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Statin use tied to better outcomes in men with prostate cancer starting androgen-deprivation therapy

European Urology
Reuters Health - 07/01/2021 - Statin therapy is associated with improved outcomes in men initiating androgen-deprivation therapy (ADT) for prostate cancer, new research suggests.

"Interest in statins as a potential chemopreventive agent has grown, and there exist biological rationale, and laboratory and clinical data supporting our findings," the study team writes in European Urology.

Observational studies examining statin use and prostate-cancer risk have shown a modest but statistically significant overall risk reduction and a more clinically meaningful reduction in advanced or high-grade disease. But whether statin use at the time of primary treatment is associated with improved outcomes remains unclear, they point out.

To evaluate the association between statin use and outcomes, Dr. Robert Hamilton with Princess Margaret Cancer Center in Toronto, Canada, and colleagues did a post hoc secondary analysis of a randomized controlled trial of men initiating intermittent androgen deprivation (IAD) versus continuous ADT.

The 1,364 men in the trial had PSA levels greater than 3 ng/ml more than one year after primary/salvage radiotherapy. The 585 (43%) statin users were younger than non-statin users (72.7 vs. 73.8 years, P=0.001) and were less likely to have PSA above 15 ng/ml (20% vs. 25%, P=0.04).

After a median follow-up of 6.9 years, a total of 513 patients had died.

After adjusting for potential confounders, statin therapy was associated with a 36% reduction in the risk of death (hazard ratio, 0.64; 95% confidence interval, 0.53 to 0.78) and a 35% reduction in the risk of prostate-cancer-specific death (HR, 0.65; 95% CI, 0.48 to 0.87, P=0.004).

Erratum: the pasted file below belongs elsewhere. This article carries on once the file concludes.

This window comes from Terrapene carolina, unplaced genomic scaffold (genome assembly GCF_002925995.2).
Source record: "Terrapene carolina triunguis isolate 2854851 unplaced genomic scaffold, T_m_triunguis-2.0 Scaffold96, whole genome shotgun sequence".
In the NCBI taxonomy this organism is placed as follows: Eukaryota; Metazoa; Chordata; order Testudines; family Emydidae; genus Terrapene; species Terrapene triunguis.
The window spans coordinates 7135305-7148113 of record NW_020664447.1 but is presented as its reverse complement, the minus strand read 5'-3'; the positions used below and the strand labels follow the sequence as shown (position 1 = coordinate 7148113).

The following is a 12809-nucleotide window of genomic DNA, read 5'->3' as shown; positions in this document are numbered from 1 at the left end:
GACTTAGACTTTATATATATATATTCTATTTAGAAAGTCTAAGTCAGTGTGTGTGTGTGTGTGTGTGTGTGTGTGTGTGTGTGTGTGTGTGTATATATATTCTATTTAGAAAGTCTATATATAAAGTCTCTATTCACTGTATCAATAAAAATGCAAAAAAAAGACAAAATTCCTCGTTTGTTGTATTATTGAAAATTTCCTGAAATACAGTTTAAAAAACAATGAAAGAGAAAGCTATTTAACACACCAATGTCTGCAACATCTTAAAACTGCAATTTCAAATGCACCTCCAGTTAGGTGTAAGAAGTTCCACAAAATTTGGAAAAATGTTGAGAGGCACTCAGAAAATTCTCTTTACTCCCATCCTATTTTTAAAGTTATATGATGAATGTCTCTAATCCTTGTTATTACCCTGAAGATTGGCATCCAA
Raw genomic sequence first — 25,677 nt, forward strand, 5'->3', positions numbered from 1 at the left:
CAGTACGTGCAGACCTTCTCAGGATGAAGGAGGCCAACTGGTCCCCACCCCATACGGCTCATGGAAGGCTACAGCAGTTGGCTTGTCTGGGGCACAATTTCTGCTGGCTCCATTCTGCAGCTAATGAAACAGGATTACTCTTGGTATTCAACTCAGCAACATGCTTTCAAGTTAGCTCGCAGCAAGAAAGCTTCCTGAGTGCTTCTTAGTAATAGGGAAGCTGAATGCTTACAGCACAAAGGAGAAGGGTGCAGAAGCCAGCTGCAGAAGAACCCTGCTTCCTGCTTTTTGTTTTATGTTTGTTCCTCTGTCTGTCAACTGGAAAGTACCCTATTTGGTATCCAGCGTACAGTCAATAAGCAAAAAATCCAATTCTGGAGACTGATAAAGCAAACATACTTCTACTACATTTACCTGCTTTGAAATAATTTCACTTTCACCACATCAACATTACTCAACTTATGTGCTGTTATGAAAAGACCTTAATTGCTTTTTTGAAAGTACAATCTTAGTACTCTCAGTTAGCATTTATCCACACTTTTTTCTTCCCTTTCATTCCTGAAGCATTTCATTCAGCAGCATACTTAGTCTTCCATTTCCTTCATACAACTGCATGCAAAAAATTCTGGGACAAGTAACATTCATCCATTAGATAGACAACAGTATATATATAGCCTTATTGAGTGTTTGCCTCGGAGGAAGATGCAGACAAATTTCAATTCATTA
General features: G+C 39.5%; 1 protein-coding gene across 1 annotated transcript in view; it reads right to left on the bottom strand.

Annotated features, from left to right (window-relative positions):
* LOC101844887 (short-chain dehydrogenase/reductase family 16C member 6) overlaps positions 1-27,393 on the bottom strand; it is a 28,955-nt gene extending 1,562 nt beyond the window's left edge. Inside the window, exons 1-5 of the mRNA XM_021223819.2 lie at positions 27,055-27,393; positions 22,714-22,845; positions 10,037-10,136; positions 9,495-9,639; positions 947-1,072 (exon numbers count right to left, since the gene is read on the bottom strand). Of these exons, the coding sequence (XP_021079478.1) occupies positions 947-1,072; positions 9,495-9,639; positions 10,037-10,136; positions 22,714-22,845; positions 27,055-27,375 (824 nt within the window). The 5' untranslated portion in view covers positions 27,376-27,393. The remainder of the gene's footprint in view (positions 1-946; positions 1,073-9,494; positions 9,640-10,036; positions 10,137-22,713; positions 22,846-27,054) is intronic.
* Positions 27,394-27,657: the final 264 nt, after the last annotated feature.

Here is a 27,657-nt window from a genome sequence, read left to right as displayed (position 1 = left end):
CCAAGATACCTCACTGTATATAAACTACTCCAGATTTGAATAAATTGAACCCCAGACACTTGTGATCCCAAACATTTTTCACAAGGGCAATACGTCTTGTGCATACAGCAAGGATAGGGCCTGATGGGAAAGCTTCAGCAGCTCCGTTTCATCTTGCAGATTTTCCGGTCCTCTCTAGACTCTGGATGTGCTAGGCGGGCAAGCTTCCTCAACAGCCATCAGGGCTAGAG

In addition, men on statin therapy had 13% longer time to castration resistance, although this did not reach statistical significance (P=0.15).

As an exploratory endpoint, the researchers examined whether statin use was associated with time off ADT among 681 men in the IAD group. They found that statin users in the IAD group had longer time off treatment (median: 0.85 vs. 0.64 years, P=0.06).

The authors say limitations of their study include the potential for residual confounding between statin users and nonusers, and confounding by indication.

Still, they conclude, "This study supports the benefit of statins in men on ADT. A prospective trial of statins in men commencing ADT is warranted."

Dr. Hamilton did not respond to a request for comment by press time.

The study had no commercial funding and the authors have no relevant disclosures.

SOURCE: https://bit.ly/2LtybBr European Urology, online December 31, 2020.

By Reuters Staff

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